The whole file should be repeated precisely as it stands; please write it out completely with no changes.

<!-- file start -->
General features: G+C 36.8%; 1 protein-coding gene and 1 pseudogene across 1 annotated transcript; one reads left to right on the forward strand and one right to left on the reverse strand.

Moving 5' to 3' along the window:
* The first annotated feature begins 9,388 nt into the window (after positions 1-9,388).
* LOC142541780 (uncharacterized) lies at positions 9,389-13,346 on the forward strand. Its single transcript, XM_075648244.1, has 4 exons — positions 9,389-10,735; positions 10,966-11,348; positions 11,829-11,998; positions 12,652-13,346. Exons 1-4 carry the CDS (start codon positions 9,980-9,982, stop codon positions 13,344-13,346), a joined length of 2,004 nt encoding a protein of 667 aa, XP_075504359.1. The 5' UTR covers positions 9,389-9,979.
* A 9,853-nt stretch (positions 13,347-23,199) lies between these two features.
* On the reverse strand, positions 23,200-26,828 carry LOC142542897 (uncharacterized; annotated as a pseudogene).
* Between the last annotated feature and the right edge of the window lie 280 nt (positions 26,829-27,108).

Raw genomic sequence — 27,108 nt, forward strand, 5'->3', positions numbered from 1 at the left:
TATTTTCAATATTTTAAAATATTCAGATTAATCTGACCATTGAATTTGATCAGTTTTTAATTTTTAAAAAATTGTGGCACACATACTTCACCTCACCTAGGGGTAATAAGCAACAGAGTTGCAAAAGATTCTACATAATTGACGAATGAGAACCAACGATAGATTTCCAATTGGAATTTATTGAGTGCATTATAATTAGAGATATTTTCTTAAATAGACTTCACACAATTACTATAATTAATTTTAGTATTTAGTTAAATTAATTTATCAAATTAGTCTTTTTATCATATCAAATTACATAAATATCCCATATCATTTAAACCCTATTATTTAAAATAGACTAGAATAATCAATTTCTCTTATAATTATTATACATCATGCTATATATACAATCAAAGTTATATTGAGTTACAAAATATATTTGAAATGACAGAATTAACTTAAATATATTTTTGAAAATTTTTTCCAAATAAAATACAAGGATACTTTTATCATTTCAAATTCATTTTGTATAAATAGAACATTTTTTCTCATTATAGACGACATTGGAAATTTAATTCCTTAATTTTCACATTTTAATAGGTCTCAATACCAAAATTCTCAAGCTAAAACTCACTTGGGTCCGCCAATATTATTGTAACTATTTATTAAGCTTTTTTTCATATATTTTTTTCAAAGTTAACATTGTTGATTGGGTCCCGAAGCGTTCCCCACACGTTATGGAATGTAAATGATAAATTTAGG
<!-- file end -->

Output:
General features: G+C 36.8%; 1 protein-coding gene and 1 pseudogene across 1 annotated transcript; one reads left to right on the forward strand and one right to left on the reverse strand.

Moving 5' to 3' along the window:
* The first annotated feature begins 9,388 nt into the window (after positions 1-9,388).
* LOC142541780 (uncharacterized) lies at positions 9,389-13,346 on the forward strand. Its single transcript, XM_075648244.1, has 4 exons — positions 9,389-10,735; positions 10,966-11,348; positions 11,829-11,998; positions 12,652-13,346. Exons 1-4 carry the CDS (start codon positions 9,980-9,982, stop codon positions 13,344-13,346), a joined length of 2,004 nt encoding a protein of 667 aa, XP_075504359.1. The 5' UTR covers positions 9,389-9,979.
* A 9,853-nt stretch (positions 13,347-23,199) lies between these two features.
* On the reverse strand, positions 23,200-26,828 carry LOC142542897 (uncharacterized; annotated as a pseudogene).
* Between the last annotated feature and the right edge of the window lie 280 nt (positions 26,829-27,108).

Raw genomic sequence — 27,108 nt, forward strand, 5'->3', positions numbered from 1 at the left:
TATTTTCAATATTTTAAAATATTCAGATTAATCTGACCATTGAATTTGATCAGTTTTTAATTTTTAAAAAATTGTGGCACACATACTTCACCTCACCTAGGGGTAATAAGCAACAGAGTTGCAAAAGATTCTACATAATTGACGAATGAGAACCAACGATAGATTTCCAATTGGAATTTATTGAGTGCATTATAATTAGAGATATTTTCTTAAATAGACTTCACACAATTACTATAATTAATTTTAGTATTTAGTTAAATTAATTTATCAAATTAGTCTTTTTATCATATCAAATTACATAAATATCCCATATCATTTAAACCCTATTATTTAAAATAGACTAGAATAATCAATTTCTCTTATAATTATTATACATCATGCTATATATACAATCAAAGTTATATTGAGTTACAAAATATATTTGAAATGACAGAATTAACTTAAATATATTTTTGAAAATTTTTTCCAAATAAAATACAAGGATACTTTTATCATTTCAAATTCATTTTGTATAAATAGAACATTTTTTCTCATTATAGACGACATTGGAAATTTAATTCCTTAATTTTCACATTTTAATAGGTCTCAATACCAAAATTCTCAAGCTAAAACTCACTTGGGTCCGCCAATATTATTGTAACTATTTATTAAGCTTTTTTTCATATATTTTTTTCAAAGTTAACATTGTTGATTGGGTCCCGAAGCGTTCCCCACACGTTATGGAATGTAAATGATAAATTTAGG